Written by students of FC1750.06
at Founders College, York University
Vol.2, no. 3, June-August, 1997
"A Letter from a Bereaved Father," for example, ends with the despair of a father who has lost his two sons over a cliff. "I, too, am dead," he proclaims. "Just as they fell upon those rocks I saw, still stained with their blood, I, leaning forward and grasping both sides of the wheelchair, come falling after them" (44). One of his two sons is Michio, who becomes paralyzed in an accident. Feeling alienated from regular human activities, he cannot live with his plight or adapt himself to the sudden change and, as a result, has lost a sense of belonging.
When Michio decides to commit suicide, he asks his mentally retarded brother, Musan, to join him, by pushing his wheelchair off a cliff and jumping along with it. As Musan cannot analyze the situation for himself, it is Michio who decides for him that his life is not worth living. The tragic scene reminds us of Sachiko drowning her daughters' kittens in a river and a mother submerging her baby under water in a canal in Kazuo Ishiguro's novel A Pale View of Hills. The victims are the kittens and the baby who have no control over their lives. This type of death is murder although Michio and the mother intend to spare the victims of the hardship and pain that would inevitably follow them.
"A Letter from a Bereaved Father," translated by Margaret Mitsutani, is an excerpt from Oe's 1989 novel An Echo of Heaven (Jinsei no shinseki). In this excerpt, the boys' mother reads the letter from her ex-husband, who recounts the tragedy. "This story persuades the Japanese to support and not condemn the disabled," says Michael Kociuba, a writer-editor for our journal. "The brothers take their own lives in the last place they were ever happy. Although the excerpt ends on a dark note, it embarks the protagonist on her road to spiritual redemption. She is coming to grips with her children's death, and takes up the challenge to roll with the punches that life often throws." It is possible that Oe's incredibly graphic images of death serve to help him deal with his pain caused by the birth of his brain- injured son. These grotesque pictures that he paints allow him to express his feelings of grief although they may make the reader cringe. The reality is that life has a dark side, and for the author, these images are perhaps a way of dealing with it.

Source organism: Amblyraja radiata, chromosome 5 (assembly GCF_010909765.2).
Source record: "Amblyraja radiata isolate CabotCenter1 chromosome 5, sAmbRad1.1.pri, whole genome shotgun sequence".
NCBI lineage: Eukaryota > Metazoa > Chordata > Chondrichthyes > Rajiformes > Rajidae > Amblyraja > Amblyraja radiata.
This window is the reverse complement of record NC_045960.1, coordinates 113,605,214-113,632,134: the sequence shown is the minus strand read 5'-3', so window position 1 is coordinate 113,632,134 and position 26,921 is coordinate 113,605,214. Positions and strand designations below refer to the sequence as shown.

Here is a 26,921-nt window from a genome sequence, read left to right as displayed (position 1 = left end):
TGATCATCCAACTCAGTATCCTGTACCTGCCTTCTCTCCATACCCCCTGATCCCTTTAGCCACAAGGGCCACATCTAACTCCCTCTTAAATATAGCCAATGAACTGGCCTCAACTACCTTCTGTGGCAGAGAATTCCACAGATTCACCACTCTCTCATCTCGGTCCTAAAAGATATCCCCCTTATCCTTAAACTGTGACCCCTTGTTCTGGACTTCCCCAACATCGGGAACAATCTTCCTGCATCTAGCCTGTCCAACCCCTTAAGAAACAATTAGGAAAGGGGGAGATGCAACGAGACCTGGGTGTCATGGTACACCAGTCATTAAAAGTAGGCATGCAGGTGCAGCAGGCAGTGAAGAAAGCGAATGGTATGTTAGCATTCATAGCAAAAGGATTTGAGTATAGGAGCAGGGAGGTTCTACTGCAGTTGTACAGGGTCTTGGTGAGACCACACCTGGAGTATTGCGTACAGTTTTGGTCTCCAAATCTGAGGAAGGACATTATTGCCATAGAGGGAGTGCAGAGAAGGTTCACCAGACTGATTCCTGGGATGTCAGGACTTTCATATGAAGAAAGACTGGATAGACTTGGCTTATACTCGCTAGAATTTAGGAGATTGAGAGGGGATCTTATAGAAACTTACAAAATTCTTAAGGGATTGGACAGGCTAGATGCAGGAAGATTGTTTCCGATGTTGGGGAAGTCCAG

Oe, Kenzaburo. "A Letter from a Bereaved Father." Ed. by Ted Goossen and Karen Mulhallen, et. al. ed. Descant/Japan, 26, no. 2 (Summer, 1995).
Oe, Kenzaburo. The Silent Cry. Trans. John Bester. London: Serpent's Tail, 1988 .
Illustration by Billy Lo